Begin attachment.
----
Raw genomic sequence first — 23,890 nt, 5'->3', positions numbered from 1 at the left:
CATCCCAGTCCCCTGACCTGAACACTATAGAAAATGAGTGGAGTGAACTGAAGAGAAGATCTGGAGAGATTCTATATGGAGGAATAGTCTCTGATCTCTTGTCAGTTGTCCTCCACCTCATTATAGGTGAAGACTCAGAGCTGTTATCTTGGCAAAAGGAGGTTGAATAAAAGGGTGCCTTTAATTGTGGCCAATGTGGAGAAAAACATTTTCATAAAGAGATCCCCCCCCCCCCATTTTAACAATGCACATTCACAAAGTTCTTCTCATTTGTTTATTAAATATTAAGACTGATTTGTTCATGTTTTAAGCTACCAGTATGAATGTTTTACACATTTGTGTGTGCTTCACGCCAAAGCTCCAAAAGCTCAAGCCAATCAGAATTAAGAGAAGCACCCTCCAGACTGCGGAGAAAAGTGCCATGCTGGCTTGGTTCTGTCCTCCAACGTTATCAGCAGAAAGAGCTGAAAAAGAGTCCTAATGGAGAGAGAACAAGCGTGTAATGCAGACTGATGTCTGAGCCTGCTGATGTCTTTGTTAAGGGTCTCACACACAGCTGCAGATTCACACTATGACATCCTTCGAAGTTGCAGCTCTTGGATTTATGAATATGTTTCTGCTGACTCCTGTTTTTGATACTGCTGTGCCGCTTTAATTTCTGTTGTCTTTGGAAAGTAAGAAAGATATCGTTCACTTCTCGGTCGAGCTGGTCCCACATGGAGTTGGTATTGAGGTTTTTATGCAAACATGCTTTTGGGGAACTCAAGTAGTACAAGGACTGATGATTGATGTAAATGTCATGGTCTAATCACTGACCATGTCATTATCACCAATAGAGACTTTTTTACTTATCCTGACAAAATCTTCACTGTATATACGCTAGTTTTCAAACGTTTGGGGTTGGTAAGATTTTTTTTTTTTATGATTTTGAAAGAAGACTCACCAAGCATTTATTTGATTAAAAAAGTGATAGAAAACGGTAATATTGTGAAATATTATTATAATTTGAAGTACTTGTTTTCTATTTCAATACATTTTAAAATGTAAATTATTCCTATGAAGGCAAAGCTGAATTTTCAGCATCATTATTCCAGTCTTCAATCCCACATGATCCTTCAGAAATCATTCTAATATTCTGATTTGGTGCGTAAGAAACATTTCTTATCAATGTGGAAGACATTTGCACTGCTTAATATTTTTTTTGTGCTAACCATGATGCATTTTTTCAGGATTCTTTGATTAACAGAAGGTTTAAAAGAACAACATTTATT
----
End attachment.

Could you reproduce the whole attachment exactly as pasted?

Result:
Raw genomic sequence first — 23,890 nt, 5'->3', positions numbered from 1 at the left:
CATCCCAGTCCCCTGACCTGAACACTATAGAAAATGAGTGGAGTGAACTGAAGAGAAGATCTGGAGAGATTCTATATGGAGGAATAGTCTCTGATCTCTTGTCAGTTGTCCTCCACCTCATTATAGGTGAAGACTCAGAGCTGTTATCTTGGCAAAAGGAGGTTGAATAAAAGGGTGCCTTTAATTGTGGCCAATGTGGAGAAAAACATTTTCATAAAGAGATCCCCCCCCCCCCATTTTAACAATGCACATTCACAAAGTTCTTCTCATTTGTTTATTAAATATTAAGACTGATTTGTTCATGTTTTAAGCTACCAGTATGAATGTTTTACACATTTGTGTGTGCTTCACGCCAAAGCTCCAAAAGCTCAAGCCAATCAGAATTAAGAGAAGCACCCTCCAGACTGCGGAGAAAAGTGCCATGCTGGCTTGGTTCTGTCCTCCAACGTTATCAGCAGAAAGAGCTGAAAAAGAGTCCTAATGGAGAGAGAACAAGCGTGTAATGCAGACTGATGTCTGAGCCTGCTGATGTCTTTGTTAAGGGTCTCACACACAGCTGCAGATTCACACTATGACATCCTTCGAAGTTGCAGCTCTTGGATTTATGAATATGTTTCTGCTGACTCCTGTTTTTGATACTGCTGTGCCGCTTTAATTTCTGTTGTCTTTGGAAAGTAAGAAAGATATCGTTCACTTCTCGGTCGAGCTGGTCCCACATGGAGTTGGTATTGAGGTTTTTATGCAAACATGCTTTTGGGGAACTCAAGTAGTACAAGGACTGATGATTGATGTAAATGTCATGGTCTAATCACTGACCATGTCATTATCACCAATAGAGACTTTTTTACTTATCCTGACAAAATCTTCACTGTATATACGCTAGTTTTCAAACGTTTGGGGTTGGTAAGATTTTTTTTTTTTATGATTTTGAAAGAAGACTCACCAAGCATTTATTTGATTAAAAAAGTGATAGAAAACGGTAATATTGTGAAATATTATTATAATTTGAAGTACTTGTTTTCTATTTCAATACATTTTAAAATGTAAATTATTCCTATGAAGGCAAAGCTGAATTTTCAGCATCATTATTCCAGTCTTCAATCCCACATGATCCTTCAGAAATCATTCTAATATTCTGATTTGGTGCGTAAGAAACATTTCTTATCAATGTGGAAGACATTTGCACTGCTTAATATTTTTTTTGTGCTAACCATGATGCATTTTTTCAGGATTCTTTGATTAACAGAAGGTTTAAAAGAACAACATTTATT